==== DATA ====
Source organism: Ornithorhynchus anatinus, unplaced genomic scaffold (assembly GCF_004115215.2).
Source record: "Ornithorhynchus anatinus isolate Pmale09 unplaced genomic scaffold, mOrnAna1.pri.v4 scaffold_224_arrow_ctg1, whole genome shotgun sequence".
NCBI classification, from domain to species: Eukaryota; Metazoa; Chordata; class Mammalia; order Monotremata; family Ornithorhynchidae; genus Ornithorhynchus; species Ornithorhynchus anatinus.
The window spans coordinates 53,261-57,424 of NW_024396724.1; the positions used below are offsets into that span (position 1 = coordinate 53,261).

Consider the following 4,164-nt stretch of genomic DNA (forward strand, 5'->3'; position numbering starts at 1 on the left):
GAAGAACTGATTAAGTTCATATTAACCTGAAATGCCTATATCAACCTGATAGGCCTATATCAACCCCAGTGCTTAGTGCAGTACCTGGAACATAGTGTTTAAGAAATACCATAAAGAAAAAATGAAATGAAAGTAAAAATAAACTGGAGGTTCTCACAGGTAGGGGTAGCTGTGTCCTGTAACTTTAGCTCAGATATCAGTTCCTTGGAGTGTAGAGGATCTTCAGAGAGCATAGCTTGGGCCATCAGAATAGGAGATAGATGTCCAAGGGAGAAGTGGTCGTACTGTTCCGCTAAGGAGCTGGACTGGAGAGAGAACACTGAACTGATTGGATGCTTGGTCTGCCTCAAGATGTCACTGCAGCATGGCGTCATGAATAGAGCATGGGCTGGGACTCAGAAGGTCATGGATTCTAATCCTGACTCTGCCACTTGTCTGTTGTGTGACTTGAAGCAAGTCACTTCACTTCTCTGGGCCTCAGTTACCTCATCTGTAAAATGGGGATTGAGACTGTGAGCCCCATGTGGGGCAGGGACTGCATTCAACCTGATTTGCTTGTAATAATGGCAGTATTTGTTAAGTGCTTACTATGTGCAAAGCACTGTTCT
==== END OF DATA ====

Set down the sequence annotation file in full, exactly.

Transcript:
Source organism: Ornithorhynchus anatinus, unplaced genomic scaffold (assembly GCF_004115215.2).
Source record: "Ornithorhynchus anatinus isolate Pmale09 unplaced genomic scaffold, mOrnAna1.pri.v4 scaffold_224_arrow_ctg1, whole genome shotgun sequence".
NCBI classification, from domain to species: Eukaryota; Metazoa; Chordata; class Mammalia; order Monotremata; family Ornithorhynchidae; genus Ornithorhynchus; species Ornithorhynchus anatinus.
The window spans coordinates 53,261-57,424 of NW_024396724.1; the positions used below are offsets into that span (position 1 = coordinate 53,261).

Consider the following 4,164-nt stretch of genomic DNA (forward strand, 5'->3'; position numbering starts at 1 on the left):
GAAGAACTGATTAAGTTCATATTAACCTGAAATGCCTATATCAACCTGATAGGCCTATATCAACCCCAGTGCTTAGTGCAGTACCTGGAACATAGTGTTTAAGAAATACCATAAAGAAAAAATGAAATGAAAGTAAAAATAAACTGGAGGTTCTCACAGGTAGGGGTAGCTGTGTCCTGTAACTTTAGCTCAGATATCAGTTCCTTGGAGTGTAGAGGATCTTCAGAGAGCATAGCTTGGGCCATCAGAATAGGAGATAGATGTCCAAGGGAGAAGTGGTCGTACTGTTCCGCTAAGGAGCTGGACTGGAGAGAGAACACTGAACTGATTGGATGCTTGGTCTGCCTCAAGATGTCACTGCAGCATGGCGTCATGAATAGAGCATGGGCTGGGACTCAGAAGGTCATGGATTCTAATCCTGACTCTGCCACTTGTCTGTTGTGTGACTTGAAGCAAGTCACTTCACTTCTCTGGGCCTCAGTTACCTCATCTGTAAAATGGGGATTGAGACTGTGAGCCCCATGTGGGGCAGGGACTGCATTCAACCTGATTTGCTTGTAATAATGGCAGTATTTGTTAAGTGCTTACTATGTGCAAAGCACTGTTCT